Similarly, let’s be wary of “fake renewables”. Replacing fossil fuels with so-called blue hydrogen, which is mostly produced with fossil fuels, is no route to reducing our impact.
Tax breaks for fossil fuels are harmful subsidies that prevent the energy transition by maintaining low prices for these fuels.
The revision of the Energy Taxation Directive (ETD) – which sets the minimum level of tax for energy products for the whole bloc – tackles many important issues by removing fuel subsidies for the aviation and maritime sectors. But the level of fuel taxation for some sectors – like fisheries – must be increased to reflect the impact this sector has on the climate.
The fisheries sector is completely overlooked but the emissions it generates are quite substantial: the whole EU fleet emitted as much as Malta in 2019 just with its fuel consumption. And some fishing techniques - like bottom trawling - emit as much CO2 as the whole aviation sector by destroying seabeds, which are one of the world’s biggest carbon sinks.
The European Parliament is being left out of the ETD revision process. The directive will only be adopted via unanimity within the Council (in accordance with the Treaty on the Functioning of the EU). That also means that the European Parliament has no say in the reform. The Commission refused to discuss or revise this outdated legislative procedure that keeps people representatives out of the decision making process.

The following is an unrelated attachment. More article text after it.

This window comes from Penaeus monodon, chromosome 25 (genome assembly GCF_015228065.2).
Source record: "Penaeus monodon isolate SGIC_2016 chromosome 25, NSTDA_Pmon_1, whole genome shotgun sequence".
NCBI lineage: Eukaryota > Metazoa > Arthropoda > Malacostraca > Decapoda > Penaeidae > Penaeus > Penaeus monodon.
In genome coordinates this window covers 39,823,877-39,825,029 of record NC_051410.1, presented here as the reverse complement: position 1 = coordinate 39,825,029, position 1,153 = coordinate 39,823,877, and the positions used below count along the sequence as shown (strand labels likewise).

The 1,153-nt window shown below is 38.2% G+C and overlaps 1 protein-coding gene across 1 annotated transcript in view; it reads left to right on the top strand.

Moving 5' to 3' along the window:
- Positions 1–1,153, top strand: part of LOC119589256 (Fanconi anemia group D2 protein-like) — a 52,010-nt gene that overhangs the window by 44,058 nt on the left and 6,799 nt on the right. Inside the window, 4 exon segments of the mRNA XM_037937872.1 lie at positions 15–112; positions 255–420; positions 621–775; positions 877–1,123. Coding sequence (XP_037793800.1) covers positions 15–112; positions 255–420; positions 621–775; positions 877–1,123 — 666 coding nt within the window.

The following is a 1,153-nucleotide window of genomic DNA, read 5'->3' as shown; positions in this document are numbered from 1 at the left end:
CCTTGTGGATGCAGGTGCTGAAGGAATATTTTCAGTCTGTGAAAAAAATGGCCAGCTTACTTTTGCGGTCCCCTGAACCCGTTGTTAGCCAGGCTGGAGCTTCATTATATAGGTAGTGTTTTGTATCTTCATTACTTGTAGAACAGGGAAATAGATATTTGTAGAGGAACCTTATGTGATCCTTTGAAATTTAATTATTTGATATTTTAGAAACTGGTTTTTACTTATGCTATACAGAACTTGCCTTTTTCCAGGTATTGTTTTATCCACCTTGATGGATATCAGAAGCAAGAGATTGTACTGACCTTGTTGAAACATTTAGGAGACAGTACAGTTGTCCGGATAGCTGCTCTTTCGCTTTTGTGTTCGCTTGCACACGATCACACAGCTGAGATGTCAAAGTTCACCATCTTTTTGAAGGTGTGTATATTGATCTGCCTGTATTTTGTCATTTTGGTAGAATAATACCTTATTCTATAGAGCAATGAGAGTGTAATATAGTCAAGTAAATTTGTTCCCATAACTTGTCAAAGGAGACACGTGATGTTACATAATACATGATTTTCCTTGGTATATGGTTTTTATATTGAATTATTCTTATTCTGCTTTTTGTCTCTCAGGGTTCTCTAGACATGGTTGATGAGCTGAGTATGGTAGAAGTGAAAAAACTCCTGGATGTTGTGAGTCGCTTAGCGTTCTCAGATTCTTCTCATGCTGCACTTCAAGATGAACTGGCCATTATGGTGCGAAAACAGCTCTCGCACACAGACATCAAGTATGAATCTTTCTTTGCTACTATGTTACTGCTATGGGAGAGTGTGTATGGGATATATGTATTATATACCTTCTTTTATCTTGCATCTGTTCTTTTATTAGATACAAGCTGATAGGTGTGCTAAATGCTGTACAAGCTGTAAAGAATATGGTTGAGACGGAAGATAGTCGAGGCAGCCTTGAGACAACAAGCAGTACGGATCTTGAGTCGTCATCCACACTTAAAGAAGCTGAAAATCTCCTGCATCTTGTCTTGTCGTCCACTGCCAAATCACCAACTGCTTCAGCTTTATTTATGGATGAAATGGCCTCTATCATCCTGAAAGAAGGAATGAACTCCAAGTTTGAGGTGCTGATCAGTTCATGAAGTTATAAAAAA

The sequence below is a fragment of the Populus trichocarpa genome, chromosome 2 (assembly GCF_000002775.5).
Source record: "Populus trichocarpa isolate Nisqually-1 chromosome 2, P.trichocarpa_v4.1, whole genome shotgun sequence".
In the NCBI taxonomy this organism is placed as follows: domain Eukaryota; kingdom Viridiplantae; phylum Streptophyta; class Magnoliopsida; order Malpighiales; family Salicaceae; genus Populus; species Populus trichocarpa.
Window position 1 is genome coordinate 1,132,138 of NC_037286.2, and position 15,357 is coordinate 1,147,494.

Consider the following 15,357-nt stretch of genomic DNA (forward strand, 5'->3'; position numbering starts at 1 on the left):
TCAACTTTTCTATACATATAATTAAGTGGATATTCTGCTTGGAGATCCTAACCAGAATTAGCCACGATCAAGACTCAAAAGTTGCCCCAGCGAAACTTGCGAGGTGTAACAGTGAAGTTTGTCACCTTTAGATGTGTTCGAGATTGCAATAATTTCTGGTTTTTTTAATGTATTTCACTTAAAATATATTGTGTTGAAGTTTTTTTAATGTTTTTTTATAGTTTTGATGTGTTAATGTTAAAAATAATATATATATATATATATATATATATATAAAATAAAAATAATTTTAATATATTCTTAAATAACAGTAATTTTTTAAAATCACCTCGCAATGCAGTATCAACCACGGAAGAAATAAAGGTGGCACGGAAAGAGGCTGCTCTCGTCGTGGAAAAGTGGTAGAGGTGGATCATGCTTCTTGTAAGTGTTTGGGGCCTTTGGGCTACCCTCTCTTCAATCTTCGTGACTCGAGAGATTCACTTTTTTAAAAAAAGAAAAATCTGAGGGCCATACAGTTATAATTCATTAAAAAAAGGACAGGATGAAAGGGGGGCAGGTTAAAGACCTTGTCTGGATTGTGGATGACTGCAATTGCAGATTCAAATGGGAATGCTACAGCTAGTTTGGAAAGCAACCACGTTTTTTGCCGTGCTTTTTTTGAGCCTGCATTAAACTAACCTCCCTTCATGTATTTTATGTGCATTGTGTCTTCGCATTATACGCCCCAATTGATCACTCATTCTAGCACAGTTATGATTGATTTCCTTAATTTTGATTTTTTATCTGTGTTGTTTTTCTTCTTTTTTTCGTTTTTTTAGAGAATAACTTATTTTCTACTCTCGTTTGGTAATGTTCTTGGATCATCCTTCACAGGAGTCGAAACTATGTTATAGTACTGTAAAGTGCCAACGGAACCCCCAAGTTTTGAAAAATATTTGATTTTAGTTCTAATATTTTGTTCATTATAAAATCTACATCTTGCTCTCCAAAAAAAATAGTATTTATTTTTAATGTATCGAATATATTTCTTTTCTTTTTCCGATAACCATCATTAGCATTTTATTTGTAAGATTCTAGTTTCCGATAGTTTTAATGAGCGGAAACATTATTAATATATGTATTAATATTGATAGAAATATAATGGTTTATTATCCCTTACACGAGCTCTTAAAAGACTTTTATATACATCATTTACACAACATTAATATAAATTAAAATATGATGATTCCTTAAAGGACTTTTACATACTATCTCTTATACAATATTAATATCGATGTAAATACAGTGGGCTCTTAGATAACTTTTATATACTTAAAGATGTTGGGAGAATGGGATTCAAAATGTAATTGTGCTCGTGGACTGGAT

This is a missed opportunity that keeps the democratic gap between the EU and its citizens wide open.
The Commission’s proposed target of 42% renewables in Europe’s energy mix by 2030 is a step in the right direction, but it needs a reality check if we actually want to tackle climate change. The EU’s share of renewable energies in gross final consumption needs to reach 50% by 2030 to ensure we meet the 1.5ºC objective in the Paris Agreement.
Cooperation and commitment are key to meeting this target, and it is clearer than ever that EU Institutions and Member States must act in solidarity to ensure we achieve it. Recent case law from the Court of Justice of the EU on the energy solidarity principle confirms that Member States, when setting their own energy policy, must take into account the interest of the Union as a whole. This, of course, includes reaching the EU’s renewable energy target.
The energy and climate crises should not be separated and resolving both means people and governments win out – from citizens being able to afford their energy bills to governments reducing the scale of the climate challenges their current fossil fuel subsidies are locking in.
As leaders gear up to gather in Glasgow for the COP26, EU Member States must lead by example by committing to give up all fossil fuels in the shortest time possible – genuinely the shortest time possible – and to invest in renewable energies and energy efficiency.
We need to tackle the climate and energy crises – intrinsically linked to the biodiversity crisis – and as the UN just warned our window of opportunity is closing. Let’s do it in a fair and democratic way, and do it urgently, to show the world this is possible.